11. True-to-form for an advertising agency, Confessions of An Advertising Man by David Ogilvy is a topic of conversation. Season 3, Episode 7 “Seven Twenty Three” / An advertising copywriter, Oliglvy’s book is well-written and considered required reading for ad industry professionals.

12. Don reads The Chrysanthemum and the Sword: Patterns in Japanese Culture by Ruth Benedict in an episode with the same name. Season 4, Episode 5 “The Chrysanthemum and the Sword” / Influential book in post-World War II America, shaping the ideas about Japanese culture.

13. Young Sally Draper reads The Clue of the Black Keys by Carolyn Keene. Season 4, Episode 9 “The Beautiful Girls” / This is the 28th volume in the Nancy Drew mystery series, published under the pseudonym. Actual authors were Wilhelmina Ranking and Harriet Stratemeyer Adams.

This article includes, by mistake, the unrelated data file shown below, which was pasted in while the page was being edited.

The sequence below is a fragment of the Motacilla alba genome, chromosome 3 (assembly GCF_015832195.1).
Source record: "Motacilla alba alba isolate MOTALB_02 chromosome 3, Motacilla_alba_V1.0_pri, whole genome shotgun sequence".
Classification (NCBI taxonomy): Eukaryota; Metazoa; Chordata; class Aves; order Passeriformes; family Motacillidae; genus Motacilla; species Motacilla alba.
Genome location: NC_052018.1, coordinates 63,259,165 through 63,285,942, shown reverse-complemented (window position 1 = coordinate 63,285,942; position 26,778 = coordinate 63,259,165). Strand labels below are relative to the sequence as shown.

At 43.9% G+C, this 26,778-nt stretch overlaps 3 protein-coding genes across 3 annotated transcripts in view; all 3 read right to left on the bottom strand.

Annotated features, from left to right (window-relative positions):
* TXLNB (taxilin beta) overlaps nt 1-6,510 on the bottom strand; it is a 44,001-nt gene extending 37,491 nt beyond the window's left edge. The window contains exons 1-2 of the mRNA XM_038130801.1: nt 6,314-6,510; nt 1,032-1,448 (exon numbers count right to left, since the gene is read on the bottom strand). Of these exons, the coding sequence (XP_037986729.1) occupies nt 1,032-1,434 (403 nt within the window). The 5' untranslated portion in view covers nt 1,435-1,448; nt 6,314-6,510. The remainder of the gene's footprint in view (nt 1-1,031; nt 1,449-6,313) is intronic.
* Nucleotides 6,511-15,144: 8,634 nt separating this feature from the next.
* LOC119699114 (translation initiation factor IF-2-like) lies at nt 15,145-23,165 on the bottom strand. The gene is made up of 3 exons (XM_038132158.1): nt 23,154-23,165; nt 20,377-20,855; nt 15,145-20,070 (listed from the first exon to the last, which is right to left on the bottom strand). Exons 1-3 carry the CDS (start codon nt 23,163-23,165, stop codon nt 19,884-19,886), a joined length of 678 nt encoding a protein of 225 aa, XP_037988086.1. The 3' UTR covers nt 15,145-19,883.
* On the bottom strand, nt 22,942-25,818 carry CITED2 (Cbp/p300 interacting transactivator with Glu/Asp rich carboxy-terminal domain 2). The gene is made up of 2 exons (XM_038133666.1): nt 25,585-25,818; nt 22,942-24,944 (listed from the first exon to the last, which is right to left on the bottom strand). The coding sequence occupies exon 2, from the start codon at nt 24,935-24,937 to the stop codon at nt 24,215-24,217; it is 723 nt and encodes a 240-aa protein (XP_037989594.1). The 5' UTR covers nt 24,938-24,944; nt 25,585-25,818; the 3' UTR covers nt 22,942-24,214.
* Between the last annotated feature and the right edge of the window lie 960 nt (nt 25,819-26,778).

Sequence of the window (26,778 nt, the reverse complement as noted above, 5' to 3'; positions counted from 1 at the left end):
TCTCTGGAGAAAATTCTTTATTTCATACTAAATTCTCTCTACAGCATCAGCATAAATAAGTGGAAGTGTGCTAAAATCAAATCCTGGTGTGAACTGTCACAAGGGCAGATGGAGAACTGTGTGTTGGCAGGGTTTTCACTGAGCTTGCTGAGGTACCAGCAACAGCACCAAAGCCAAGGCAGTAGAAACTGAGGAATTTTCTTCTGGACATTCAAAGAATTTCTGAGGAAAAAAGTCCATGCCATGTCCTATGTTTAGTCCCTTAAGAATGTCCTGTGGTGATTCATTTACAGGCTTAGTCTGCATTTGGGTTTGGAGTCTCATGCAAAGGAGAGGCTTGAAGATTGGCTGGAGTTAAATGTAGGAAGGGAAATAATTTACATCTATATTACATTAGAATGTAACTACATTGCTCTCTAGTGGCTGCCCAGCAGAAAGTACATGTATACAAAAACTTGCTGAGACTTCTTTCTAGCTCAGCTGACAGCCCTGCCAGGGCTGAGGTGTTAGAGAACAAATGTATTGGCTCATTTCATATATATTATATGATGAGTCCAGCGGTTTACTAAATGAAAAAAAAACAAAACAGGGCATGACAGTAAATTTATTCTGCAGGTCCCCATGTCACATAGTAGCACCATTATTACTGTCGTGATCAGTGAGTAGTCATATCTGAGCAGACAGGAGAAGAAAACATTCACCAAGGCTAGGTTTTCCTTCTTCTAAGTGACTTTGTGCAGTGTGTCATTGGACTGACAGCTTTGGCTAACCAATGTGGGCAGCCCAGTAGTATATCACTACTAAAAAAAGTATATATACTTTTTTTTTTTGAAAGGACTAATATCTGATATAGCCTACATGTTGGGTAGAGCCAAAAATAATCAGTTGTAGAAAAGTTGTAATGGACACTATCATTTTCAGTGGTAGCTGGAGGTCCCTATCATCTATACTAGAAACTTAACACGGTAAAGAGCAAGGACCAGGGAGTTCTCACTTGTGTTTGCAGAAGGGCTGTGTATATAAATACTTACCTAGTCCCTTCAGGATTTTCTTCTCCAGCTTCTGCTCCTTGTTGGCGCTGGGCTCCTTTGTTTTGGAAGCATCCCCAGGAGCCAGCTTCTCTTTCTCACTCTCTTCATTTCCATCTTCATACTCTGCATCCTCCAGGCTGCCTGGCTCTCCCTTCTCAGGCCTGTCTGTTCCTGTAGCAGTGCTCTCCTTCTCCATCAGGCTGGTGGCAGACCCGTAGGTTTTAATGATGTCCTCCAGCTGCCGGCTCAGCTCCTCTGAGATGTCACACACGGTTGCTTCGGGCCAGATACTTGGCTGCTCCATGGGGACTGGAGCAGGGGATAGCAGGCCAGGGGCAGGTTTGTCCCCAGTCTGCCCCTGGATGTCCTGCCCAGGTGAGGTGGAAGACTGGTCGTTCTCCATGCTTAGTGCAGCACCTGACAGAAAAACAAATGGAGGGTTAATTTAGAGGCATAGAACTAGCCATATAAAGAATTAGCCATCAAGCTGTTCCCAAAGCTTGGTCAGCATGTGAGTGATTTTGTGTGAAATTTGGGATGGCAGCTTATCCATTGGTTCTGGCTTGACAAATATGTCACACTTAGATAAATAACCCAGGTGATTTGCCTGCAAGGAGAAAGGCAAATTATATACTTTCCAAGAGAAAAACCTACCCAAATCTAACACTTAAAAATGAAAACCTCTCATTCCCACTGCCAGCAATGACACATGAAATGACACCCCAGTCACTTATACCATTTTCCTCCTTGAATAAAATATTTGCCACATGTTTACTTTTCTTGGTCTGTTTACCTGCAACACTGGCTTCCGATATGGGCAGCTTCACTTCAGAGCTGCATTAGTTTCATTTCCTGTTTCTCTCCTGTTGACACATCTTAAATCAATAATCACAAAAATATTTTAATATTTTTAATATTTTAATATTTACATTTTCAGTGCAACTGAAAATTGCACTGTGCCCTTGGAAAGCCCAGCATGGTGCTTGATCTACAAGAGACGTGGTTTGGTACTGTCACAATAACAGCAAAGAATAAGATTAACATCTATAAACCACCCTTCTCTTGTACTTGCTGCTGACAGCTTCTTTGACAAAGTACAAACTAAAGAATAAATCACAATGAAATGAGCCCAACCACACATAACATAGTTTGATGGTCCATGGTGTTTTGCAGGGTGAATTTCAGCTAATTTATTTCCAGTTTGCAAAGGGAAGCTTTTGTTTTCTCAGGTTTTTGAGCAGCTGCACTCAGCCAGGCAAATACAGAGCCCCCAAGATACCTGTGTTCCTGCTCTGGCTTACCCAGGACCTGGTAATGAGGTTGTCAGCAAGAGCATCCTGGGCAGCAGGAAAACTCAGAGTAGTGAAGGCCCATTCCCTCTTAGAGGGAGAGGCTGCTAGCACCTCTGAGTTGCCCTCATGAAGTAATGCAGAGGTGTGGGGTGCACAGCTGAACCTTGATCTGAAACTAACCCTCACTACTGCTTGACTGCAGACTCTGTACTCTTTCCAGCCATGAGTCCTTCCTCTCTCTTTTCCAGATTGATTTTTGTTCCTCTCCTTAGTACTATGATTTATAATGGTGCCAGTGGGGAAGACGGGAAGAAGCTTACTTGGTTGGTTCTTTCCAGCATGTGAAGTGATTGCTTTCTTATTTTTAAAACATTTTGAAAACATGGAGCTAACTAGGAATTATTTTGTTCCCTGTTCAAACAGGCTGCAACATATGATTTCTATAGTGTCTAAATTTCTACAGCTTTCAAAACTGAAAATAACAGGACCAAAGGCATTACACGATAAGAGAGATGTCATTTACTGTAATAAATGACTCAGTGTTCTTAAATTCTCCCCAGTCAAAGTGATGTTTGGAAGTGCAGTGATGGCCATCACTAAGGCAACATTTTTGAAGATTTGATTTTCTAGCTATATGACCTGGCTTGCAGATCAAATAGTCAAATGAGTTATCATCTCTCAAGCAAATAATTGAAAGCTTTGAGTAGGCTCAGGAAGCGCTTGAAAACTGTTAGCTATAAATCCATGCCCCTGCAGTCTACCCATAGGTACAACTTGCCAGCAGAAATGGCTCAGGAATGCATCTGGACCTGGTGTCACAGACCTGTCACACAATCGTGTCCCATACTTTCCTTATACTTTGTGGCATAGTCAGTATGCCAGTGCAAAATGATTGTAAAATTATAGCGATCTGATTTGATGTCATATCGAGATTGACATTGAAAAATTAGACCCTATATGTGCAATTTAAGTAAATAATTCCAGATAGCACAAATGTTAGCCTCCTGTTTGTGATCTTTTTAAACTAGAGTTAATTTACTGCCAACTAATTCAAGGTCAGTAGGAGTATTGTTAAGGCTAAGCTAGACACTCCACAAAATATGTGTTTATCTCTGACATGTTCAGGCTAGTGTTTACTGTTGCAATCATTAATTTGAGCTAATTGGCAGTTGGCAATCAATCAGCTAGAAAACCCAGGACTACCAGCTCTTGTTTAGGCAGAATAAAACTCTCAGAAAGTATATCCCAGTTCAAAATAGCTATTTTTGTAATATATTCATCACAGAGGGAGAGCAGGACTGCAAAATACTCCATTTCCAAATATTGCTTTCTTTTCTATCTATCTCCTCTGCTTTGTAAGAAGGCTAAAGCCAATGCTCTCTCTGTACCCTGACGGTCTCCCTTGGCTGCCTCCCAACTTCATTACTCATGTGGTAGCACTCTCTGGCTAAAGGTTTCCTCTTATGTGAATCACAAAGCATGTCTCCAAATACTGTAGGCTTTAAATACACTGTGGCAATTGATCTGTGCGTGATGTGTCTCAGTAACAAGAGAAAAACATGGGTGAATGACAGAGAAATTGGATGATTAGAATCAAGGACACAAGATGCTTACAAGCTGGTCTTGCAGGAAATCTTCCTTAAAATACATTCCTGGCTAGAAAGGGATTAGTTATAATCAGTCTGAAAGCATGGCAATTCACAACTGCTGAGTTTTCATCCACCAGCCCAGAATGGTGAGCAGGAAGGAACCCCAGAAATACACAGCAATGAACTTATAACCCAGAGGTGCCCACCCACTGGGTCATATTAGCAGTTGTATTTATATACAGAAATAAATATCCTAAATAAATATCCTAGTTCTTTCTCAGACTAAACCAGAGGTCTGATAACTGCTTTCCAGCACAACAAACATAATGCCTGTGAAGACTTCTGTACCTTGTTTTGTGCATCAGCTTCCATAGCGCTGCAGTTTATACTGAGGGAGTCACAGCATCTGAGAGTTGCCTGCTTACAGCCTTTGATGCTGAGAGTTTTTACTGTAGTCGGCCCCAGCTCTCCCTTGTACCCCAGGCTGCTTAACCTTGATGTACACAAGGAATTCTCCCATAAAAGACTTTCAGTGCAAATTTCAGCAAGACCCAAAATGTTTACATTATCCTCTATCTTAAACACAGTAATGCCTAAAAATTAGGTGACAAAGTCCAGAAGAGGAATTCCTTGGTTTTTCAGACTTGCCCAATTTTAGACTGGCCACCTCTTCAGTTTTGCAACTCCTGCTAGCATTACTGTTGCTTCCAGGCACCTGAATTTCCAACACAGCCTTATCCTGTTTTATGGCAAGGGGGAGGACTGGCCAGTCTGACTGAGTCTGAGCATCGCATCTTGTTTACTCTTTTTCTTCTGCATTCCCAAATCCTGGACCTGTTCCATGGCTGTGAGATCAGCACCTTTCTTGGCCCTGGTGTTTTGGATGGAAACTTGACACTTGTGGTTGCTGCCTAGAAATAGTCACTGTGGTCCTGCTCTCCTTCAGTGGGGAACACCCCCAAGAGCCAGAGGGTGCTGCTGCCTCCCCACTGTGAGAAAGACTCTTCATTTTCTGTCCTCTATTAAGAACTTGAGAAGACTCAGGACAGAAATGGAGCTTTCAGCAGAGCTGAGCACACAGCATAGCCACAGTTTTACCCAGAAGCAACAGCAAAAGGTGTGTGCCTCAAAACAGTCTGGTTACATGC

14. In a moment of ego and reflection, Roger Sterling publishes his own book entitled Sterling’s Gold. Season 4, Episode 11 “Chinese Wall” / This fictitious memoir has been published in real life, containing Roger’s quips and quotes from the show.

15. The Spy Who Came in From the Cold by John Le Carré makes an appearance as Don’s bedtime reading. Season 4, Episode 13 “Tomorrowland” / A tale of western espionage, this novel received critical acclaim when it was published in 1963.

16. Sally and Bobby’s step-grandmother Pauline is reading Where Love Has Gone by Harold Robbins after the kids go to bed. Season 5, Episode 4 “Mystery Date” / Harold Robbins was a bestselling author, best-known for his book The Carpetbaggers.